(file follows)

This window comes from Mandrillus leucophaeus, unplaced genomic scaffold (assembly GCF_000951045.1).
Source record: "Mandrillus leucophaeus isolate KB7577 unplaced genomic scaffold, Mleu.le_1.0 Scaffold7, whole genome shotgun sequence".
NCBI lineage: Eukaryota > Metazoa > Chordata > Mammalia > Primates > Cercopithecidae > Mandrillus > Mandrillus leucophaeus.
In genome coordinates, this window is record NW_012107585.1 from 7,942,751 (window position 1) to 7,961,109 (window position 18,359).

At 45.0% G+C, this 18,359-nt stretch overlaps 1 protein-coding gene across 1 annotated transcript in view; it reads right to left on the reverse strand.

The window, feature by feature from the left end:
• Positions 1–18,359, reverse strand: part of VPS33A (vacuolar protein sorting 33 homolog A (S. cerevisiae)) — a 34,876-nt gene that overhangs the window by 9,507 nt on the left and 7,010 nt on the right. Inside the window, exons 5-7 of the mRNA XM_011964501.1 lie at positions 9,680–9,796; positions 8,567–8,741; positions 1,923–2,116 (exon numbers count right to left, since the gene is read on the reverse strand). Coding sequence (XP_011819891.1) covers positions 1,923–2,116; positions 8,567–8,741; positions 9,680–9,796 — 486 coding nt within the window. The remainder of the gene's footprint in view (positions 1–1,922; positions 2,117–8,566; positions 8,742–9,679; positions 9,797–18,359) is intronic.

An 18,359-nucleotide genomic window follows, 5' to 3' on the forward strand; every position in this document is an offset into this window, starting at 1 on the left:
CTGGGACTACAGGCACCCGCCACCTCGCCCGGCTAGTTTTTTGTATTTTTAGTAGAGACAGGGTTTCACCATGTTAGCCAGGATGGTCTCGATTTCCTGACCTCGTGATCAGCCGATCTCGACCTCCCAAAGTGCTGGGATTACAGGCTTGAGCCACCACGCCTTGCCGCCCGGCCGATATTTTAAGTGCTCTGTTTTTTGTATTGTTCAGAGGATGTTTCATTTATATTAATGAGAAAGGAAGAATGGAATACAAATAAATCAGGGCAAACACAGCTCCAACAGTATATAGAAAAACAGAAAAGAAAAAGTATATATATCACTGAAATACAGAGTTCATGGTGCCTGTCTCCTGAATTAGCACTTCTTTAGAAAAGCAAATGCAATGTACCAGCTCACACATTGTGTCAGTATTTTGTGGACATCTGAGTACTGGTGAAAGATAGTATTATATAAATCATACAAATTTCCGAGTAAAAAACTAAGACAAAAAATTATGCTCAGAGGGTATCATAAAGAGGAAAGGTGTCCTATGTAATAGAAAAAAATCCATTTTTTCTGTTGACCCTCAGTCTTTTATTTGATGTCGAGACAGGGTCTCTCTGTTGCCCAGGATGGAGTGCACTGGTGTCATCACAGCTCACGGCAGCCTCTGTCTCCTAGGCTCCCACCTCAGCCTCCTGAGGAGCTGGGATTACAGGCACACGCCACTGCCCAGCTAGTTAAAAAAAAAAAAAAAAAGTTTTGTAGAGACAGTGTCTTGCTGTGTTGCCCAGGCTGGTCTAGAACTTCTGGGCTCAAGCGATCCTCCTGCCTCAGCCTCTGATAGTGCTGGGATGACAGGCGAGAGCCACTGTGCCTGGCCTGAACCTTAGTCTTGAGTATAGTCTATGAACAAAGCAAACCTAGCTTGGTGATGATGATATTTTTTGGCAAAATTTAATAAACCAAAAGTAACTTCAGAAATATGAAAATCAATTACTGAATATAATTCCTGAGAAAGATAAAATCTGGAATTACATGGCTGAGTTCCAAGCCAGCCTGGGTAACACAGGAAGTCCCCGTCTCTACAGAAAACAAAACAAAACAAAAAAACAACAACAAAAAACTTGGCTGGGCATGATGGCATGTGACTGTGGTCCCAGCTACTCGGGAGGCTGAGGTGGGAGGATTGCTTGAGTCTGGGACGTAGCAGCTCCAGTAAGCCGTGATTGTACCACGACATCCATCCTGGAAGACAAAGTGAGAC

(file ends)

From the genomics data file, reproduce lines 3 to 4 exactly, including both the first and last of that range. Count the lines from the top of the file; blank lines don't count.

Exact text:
NCBI lineage: Eukaryota > Metazoa > Chordata > Mammalia > Primates > Cercopithecidae > Mandrillus > Mandrillus leucophaeus.
In genome coordinates, this window is record NW_012107585.1 from 7,942,751 (window position 1) to 7,961,109 (window position 18,359).